Written by Student Rights on 23 June 2014 at 8am

ISIS recruitment video highlights concerns over radicalisation

The appearance of young British men from Cardiff in a recruitment video for the Islamic State of Iraq and Al-Sham (ISIS) has given fresh impetus to the debate surrounding radicalisation related to the conflict in Syria.

While 20 year olds Nasser Muthana and Reyaad Khan do not appear to have attended university, their story still highlights concerns for higher education institutions.

Chief among these is that Muthana’s father has claimed his son was brainwashed by extremist speakers visiting the Al-Manar Centre in Cardiff, a mosque near Cardiff University Student Union.

This has been denied by the trustees of the centre, yet a member of the local Yemeni community has stated:

These boys were that they are satisfied that what they go to do is right. It all comes from the same school of thought.

Fight the Shias, fight these people...the teaching [at Al Manar] helped the people recruiting”.

As such, it is worrying that Student Rights has recorded five events at Al-Manar being promoted to students since September 2013, with speakers including Haitham Al-Haddad and Abu Usamah at-Thahabi, demonstrating the extent to which off-campus events target student audiences.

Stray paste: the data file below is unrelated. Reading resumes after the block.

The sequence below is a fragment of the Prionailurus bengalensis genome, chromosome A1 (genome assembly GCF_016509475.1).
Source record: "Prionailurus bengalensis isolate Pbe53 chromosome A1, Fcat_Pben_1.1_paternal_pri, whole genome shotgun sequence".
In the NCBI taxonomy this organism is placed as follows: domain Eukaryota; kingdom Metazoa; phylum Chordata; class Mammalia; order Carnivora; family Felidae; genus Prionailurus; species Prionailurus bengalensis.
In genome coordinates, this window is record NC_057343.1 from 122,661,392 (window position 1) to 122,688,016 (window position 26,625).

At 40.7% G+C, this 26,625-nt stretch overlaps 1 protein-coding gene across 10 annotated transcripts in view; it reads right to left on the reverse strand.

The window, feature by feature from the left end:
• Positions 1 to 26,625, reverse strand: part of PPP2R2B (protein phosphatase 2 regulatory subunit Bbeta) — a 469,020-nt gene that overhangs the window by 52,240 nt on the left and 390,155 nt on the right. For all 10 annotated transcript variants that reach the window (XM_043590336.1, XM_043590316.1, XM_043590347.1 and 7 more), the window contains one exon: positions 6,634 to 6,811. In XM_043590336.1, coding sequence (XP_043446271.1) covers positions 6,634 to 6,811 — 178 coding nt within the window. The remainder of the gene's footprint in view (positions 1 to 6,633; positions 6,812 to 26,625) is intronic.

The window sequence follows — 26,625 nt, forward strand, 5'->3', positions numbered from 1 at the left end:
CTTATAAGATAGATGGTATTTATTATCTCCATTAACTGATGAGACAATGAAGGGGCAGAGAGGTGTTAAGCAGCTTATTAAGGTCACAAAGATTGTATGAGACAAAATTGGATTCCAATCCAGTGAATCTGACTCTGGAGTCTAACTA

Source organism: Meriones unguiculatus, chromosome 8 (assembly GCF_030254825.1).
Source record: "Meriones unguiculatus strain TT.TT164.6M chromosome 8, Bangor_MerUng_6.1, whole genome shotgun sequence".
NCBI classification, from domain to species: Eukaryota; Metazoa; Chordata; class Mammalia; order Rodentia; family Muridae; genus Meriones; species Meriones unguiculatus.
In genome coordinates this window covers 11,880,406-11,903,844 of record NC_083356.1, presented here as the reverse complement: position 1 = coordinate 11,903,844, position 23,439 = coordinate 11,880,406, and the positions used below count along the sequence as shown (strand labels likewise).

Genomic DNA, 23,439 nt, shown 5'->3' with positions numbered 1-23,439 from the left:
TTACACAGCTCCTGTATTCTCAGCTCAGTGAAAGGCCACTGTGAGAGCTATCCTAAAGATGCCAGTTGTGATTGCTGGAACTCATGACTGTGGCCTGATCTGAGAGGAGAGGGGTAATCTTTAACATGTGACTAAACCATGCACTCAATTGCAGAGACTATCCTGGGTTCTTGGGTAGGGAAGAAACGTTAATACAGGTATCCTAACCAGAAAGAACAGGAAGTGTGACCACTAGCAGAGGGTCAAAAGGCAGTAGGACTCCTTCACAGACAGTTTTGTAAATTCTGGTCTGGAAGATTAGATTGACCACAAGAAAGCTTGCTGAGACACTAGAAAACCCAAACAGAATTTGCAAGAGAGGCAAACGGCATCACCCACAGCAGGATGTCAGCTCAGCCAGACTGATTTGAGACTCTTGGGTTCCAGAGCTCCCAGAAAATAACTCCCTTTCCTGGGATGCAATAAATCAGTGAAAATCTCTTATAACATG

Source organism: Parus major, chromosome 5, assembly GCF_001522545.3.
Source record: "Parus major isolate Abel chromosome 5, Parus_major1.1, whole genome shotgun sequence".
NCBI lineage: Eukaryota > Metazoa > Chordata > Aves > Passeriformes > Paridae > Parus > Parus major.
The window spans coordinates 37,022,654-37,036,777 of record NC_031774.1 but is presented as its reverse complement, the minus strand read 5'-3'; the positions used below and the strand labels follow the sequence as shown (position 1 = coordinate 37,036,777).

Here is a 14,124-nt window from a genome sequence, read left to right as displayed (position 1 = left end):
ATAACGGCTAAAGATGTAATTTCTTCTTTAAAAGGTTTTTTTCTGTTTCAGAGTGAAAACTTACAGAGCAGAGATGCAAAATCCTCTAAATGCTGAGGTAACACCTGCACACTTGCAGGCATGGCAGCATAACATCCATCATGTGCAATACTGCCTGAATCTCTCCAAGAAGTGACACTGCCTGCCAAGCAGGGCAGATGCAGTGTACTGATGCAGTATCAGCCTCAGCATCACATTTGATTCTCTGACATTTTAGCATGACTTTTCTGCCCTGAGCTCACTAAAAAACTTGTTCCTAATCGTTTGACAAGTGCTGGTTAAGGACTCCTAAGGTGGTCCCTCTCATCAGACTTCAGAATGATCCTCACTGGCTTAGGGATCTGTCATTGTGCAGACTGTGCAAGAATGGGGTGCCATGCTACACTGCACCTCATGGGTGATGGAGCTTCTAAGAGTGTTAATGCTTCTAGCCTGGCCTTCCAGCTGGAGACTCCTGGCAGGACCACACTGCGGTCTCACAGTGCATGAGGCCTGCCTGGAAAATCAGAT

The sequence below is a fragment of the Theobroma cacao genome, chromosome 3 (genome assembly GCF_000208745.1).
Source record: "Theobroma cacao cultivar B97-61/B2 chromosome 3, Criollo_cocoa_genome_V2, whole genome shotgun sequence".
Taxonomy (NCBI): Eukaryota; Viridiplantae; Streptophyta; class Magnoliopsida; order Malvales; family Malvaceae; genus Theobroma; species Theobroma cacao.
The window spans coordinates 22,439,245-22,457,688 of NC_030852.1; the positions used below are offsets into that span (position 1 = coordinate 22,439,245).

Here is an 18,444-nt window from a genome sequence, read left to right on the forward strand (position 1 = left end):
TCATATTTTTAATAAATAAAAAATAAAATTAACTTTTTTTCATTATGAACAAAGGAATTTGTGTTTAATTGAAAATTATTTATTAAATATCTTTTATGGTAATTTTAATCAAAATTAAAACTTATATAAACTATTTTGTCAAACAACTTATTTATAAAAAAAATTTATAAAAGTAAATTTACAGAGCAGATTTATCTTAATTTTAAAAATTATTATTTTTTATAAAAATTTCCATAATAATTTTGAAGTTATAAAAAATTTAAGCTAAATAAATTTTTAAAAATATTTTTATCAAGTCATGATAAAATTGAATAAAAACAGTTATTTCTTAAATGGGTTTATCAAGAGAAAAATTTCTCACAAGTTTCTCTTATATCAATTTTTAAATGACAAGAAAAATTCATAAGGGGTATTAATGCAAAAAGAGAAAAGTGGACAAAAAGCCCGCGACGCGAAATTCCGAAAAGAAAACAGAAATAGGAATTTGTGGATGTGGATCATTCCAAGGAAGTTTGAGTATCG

Meanwhile, the hard-line views of one of the more extreme clerics who spoke at the centre have also been promoted to students on a number of occasions through social media, showing the ease with which such material can be accessed. 

Deeply sectarian, Muhammad Al-Arifi has referred to Shia as “evil”, and has encouraged individuals to join Syrian rebel groups, saying that there is religious justification for such action.

He was booked to deliver a video message to the FOSIS Annual Conference in June 2013, and then removed after Student Rights highlighted his presence.

As security figures highlight the threat posed by the return of fighters from Syria, it is vital that universities and colleges take the risk that their students may be tempted to travel to Syria seriously.

Being aware of which speakers and events are being promoted to students via union-affiliated social media will not solve this problem, but it is certainly an important step in the right direction.